Do you engage in distracted driving behaviors? Distracted driving occurs anytime your attention is not focused on driving or the road ahead. Distractions can be cognitive, visual, or manual, but they all take away from your main responsibility when you’re behind the wheel — that of driving safely.
According to the National Highway Traffic Safety Administration, there are approximately 660,000 distracted drivers on the road everyday during daylight hours. This creates a hazard not just for those drivers, but for every car around them as well as bikers and pedestrians on or along the roadway. So what can you do to cut down on this dangerous trend? Here are 10 tips to help you stay safe and focused on the road:
- Never use your phone while driving. You can turn your phone off, turn it upside down, or stow it away in your glovebox or backseat to remove the temptation to answer notifications.
- Remember, hands free phone calls can still create cognitive distractions. If you are having a conversation, you’re not fully focused on the road ahead. Calls can wait until you get safely to your office or home.
- Set your GPS before you turn the car on. This will help avoid fumbling over addresses while you drive.
- If you have a new car, make sure to familiarize yourself with its features, like windshield wipers, heat, air, etc, so that you aren’t fumbling to figure them out as you drive.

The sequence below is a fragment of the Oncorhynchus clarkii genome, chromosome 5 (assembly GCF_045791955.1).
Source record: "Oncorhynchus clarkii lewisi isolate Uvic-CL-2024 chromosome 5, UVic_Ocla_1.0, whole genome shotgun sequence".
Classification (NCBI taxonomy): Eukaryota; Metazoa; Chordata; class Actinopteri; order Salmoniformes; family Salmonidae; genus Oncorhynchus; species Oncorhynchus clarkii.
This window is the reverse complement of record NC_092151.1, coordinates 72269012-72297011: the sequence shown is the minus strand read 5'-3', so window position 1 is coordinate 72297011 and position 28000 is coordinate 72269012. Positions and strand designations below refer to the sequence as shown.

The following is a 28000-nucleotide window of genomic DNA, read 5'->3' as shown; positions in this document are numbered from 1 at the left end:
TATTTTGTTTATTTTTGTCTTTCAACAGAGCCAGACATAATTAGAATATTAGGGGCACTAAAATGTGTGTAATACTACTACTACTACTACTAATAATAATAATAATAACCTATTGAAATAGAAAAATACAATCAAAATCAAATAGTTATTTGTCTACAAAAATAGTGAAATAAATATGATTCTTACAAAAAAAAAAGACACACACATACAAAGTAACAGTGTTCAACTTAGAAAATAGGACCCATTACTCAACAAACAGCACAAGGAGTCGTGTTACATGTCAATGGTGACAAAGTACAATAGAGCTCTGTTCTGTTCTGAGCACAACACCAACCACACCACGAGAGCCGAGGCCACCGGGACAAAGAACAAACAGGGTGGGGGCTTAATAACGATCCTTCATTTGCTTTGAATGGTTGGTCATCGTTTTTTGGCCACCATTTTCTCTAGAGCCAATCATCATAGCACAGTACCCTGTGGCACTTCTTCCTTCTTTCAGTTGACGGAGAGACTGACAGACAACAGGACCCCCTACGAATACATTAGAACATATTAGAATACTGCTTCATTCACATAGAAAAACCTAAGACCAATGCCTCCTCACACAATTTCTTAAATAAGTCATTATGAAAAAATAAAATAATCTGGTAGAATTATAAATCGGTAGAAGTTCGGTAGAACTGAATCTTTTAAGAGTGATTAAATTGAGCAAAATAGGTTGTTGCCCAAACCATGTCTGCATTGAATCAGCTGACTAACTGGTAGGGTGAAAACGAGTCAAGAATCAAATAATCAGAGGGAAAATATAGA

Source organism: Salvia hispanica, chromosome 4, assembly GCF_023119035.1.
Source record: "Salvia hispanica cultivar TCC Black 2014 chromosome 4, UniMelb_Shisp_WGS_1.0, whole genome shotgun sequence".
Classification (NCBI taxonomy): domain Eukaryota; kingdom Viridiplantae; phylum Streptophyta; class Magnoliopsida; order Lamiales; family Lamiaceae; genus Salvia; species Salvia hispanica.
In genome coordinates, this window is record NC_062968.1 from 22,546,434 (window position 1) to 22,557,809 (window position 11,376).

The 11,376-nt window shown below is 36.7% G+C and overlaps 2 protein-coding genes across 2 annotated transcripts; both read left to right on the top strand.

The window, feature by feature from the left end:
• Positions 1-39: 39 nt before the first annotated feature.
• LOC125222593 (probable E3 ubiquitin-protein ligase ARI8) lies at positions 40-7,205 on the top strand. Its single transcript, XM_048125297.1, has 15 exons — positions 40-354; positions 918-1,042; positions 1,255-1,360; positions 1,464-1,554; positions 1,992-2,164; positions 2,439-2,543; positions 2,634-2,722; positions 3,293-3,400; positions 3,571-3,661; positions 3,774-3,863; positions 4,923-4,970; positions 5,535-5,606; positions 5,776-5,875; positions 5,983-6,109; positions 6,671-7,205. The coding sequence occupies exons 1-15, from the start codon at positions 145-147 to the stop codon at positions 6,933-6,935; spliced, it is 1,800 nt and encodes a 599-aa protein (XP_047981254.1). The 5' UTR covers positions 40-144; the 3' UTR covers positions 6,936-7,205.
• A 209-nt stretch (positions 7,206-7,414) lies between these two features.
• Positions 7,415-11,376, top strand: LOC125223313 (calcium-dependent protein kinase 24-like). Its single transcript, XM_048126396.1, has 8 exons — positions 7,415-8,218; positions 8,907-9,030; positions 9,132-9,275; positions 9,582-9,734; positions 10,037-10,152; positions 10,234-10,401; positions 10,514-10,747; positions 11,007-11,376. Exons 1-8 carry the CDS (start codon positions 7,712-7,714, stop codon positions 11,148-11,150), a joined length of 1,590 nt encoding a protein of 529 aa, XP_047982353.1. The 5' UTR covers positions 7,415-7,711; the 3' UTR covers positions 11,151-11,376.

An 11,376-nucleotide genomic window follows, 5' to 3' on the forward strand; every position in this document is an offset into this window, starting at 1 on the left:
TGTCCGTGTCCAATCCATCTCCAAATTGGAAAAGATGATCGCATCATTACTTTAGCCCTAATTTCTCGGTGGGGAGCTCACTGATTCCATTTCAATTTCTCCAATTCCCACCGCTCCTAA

- Avoid eating in the car. Make time to eat before you leave or after you get to your destination.
- Finish grooming tasks, like doing your hair, makeup, or shaving, before you get in the car.
- Make sure everything is secure in your car before you leave. Having things roll around under your seat or in the backseat of your car can be a dangerous distraction.
- If you’re driving with young children or pets, make sure they are secure and have everything they need before you go.
- Young drivers should limit the number of passengers they have in the car. Passengers should do everything they can to help drivers stay focused when they are behind the wheel.
- Always model good behavior for your kids. If they see you using your phone while you’re driving, they may think this is acceptable behavior.
Making sure our roads are safe is a responsibility everyone can take part in. Follow these simple safety techniques to make sure you’re focused on the road ahead every time you drive. Have more questions about other ways to stay safe on the road? Contact one of our more than 500 independent insurance agents for help with a new or existing car insurance policy: bit.ly/QuincyFindAgent.